UConn, its football coach, Randy Edsall, and his son, Corey Edsall, filed an appeal Friday of a ruling by the state Board of Ethics that Corey Edsall's hiring as an assistant coach violated ethics laws.
The appeals were filed in Superior Court in New Britain. The state Board of Ethics in July voted 8-1 to uphold an advisory opinion that Edsall and UConn violated ethics laws by hiring Corey Edsall as tight ends coach.
In a 17-page appeal, Louis N. George, the lawyer for the Edsalls, listed several reasons for the appeal including that the board's decision "erroneously defines Randy Edsall as a state employee as of Dec. 28, 2016, even though "Mr. Edsall had neither performed any duties as head football coach for UConn, nor had he been compensated for any work prior to Jan. 3, 2017."
UConn is represented by the state attorney general's office in its appeal.
The Board of Ethics instructed the state ethics enforcement division to refrain from prosecuting or filing complaints against Randy Edsall on the matter, and allows Corey Edsall, 24, to serve as coach through the remainder of his one-year, $95,000 contract as long as it is not renewed.
The board contended that Randy Edsall was a state employee at the time he worked toward employment for his son. And as coach, the board concluded, Randy Edsall would be in a position of financial influence over his son, his son's supervisors and even potential competitors on the staff — none of which is permissible.
Several board members said it would be impossible for Randy Edsall not to be Corey's supervisor and in a position of influence, despite UConn's plans to have Corey officially report to, and be reviewed by, other members of the athletic department staff.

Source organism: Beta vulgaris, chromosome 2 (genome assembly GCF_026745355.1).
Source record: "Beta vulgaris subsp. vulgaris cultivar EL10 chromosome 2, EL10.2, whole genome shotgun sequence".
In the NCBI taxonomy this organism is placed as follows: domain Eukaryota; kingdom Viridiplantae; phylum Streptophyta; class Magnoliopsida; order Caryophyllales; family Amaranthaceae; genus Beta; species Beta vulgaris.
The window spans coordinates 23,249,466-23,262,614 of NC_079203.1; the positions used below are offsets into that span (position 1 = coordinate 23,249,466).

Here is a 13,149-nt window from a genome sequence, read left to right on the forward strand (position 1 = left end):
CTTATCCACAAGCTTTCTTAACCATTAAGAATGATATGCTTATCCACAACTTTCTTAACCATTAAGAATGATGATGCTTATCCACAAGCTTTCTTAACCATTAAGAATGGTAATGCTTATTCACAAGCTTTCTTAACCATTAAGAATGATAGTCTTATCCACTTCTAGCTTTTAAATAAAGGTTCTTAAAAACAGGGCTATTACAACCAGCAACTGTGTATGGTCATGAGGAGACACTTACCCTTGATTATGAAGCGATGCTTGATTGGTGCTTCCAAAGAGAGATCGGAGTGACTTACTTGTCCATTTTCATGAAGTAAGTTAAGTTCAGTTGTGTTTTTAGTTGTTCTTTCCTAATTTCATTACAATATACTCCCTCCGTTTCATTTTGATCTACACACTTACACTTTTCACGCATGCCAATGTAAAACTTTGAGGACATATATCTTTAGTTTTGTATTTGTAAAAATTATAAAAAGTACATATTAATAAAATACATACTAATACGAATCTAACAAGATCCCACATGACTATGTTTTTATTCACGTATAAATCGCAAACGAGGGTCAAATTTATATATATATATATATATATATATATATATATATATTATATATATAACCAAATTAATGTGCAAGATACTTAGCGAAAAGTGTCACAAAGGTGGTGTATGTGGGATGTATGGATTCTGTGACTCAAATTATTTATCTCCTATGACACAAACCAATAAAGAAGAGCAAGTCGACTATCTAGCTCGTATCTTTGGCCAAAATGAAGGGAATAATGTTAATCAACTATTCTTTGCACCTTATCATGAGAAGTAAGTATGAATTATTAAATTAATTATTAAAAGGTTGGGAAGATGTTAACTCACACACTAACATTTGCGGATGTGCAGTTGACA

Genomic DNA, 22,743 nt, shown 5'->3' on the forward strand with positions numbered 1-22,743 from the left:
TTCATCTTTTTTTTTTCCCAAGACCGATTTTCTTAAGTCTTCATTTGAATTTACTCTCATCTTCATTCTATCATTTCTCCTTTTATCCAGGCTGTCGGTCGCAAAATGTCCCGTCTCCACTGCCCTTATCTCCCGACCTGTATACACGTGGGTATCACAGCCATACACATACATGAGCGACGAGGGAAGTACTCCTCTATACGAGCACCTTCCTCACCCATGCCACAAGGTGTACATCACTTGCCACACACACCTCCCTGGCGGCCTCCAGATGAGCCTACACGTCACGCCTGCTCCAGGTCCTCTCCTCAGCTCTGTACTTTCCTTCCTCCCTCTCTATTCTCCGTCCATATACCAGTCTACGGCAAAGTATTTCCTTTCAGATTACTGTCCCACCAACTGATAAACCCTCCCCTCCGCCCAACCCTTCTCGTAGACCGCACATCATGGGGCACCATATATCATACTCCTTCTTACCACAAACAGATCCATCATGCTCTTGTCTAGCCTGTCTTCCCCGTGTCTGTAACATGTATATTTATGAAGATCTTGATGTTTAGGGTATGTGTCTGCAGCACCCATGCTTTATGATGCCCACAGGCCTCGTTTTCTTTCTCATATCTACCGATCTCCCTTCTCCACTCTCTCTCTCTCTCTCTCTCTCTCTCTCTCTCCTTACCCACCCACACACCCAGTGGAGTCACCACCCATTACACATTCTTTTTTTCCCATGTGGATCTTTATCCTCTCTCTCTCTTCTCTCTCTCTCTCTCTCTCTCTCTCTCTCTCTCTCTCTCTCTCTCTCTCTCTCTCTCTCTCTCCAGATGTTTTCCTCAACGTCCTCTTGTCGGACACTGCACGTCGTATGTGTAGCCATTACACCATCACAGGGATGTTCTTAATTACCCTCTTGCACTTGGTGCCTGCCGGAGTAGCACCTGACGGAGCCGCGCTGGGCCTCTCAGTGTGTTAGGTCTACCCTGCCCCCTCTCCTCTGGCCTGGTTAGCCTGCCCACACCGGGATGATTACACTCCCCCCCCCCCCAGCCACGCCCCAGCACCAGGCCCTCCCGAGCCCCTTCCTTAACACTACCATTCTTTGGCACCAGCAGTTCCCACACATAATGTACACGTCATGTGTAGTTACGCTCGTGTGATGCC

The Edsall appeal argues that, in reaching its decision, the board arbitrarily "chose to disregard and/or downplay (a) Dec. 23 informal opinion" that the office of state ethics provided to UConn and for which UConn and Edsall relied upon.
The Edsalls didn't receive a fair and impartial hearing because an unidentified member of the board had previously "received an adverse decision on an employment application to UConn, which tainted his ability to be fair and impartial considering the matter before him," the appeal states.
George didn't say how Edsall or his attorneys came to know that a member of the ethics board had been turned down for a job at UConn. He said the member needed to disclose that fact before the hearing.
George added it was included it in the lawsuit "so that we could explore it further."
A good portion of the ethics board hearing was spent trying to determine on what date Randy Edsall should have been considered a state employee, which is significant because nepotism laws prevent a state employee from negotiating a job on behalf of an immediate family member.
In their filing, the Edsalls argue that Randy Edsall wasn't hired as coach until Jan. 3 and a few weeks before UConn had gone to the ethics board's legal division for an opinion on whether a candidate for a UConn position could negotiate another position at UConn for an immediate family member. UConn didn't mention to the legal division that it was referring to Edsall.
The legal opinion said it wouldn't violate the state of Code of Ethics and that UConn should set up a management system so that the employee doesn't directly report to his family member.
"Randy Edsall made it very clear while negotiating a contract that one of his requests was to have Corey on his staff. UConn looked into that issue and got an advisory opinion from ethics saying it was OK," George said.